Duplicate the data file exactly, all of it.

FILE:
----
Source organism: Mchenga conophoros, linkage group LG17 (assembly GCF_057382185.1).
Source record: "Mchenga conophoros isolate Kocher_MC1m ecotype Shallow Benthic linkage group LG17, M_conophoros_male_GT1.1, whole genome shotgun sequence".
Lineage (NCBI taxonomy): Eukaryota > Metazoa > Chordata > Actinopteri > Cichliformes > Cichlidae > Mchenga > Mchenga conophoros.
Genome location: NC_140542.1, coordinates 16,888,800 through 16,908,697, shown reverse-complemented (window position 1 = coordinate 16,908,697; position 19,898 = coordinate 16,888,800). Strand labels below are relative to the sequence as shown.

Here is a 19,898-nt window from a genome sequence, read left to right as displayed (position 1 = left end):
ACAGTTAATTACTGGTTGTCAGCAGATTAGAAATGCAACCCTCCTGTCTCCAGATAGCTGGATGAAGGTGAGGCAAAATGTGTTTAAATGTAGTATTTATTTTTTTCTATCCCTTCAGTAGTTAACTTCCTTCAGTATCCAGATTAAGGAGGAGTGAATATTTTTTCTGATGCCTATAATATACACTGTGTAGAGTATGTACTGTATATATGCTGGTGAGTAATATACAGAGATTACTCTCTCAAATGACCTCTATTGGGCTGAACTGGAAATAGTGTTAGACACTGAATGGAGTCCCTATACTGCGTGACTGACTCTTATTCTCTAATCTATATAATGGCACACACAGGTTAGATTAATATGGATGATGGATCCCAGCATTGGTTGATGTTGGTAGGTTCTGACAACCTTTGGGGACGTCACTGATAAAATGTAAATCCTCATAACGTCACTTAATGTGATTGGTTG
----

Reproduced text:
Source organism: Mchenga conophoros, linkage group LG17 (assembly GCF_057382185.1).
Source record: "Mchenga conophoros isolate Kocher_MC1m ecotype Shallow Benthic linkage group LG17, M_conophoros_male_GT1.1, whole genome shotgun sequence".
Lineage (NCBI taxonomy): Eukaryota > Metazoa > Chordata > Actinopteri > Cichliformes > Cichlidae > Mchenga > Mchenga conophoros.
Genome location: NC_140542.1, coordinates 16,888,800 through 16,908,697, shown reverse-complemented (window position 1 = coordinate 16,908,697; position 19,898 = coordinate 16,888,800). Strand labels below are relative to the sequence as shown.

Here is a 19,898-nt window from a genome sequence, read left to right as displayed (position 1 = left end):
ACAGTTAATTACTGGTTGTCAGCAGATTAGAAATGCAACCCTCCTGTCTCCAGATAGCTGGATGAAGGTGAGGCAAAATGTGTTTAAATGTAGTATTTATTTTTTTCTATCCCTTCAGTAGTTAACTTCCTTCAGTATCCAGATTAAGGAGGAGTGAATATTTTTTCTGATGCCTATAATATACACTGTGTAGAGTATGTACTGTATATATGCTGGTGAGTAATATACAGAGATTACTCTCTCAAATGACCTCTATTGGGCTGAACTGGAAATAGTGTTAGACACTGAATGGAGTCCCTATACTGCGTGACTGACTCTTATTCTCTAATCTATATAATGGCACACACAGGTTAGATTAATATGGATGATGGATCCCAGCATTGGTTGATGTTGGTAGGTTCTGACAACCTTTGGGGACGTCACTGATAAAATGTAAATCCTCATAACGTCACTTAATGTGATTGGTTG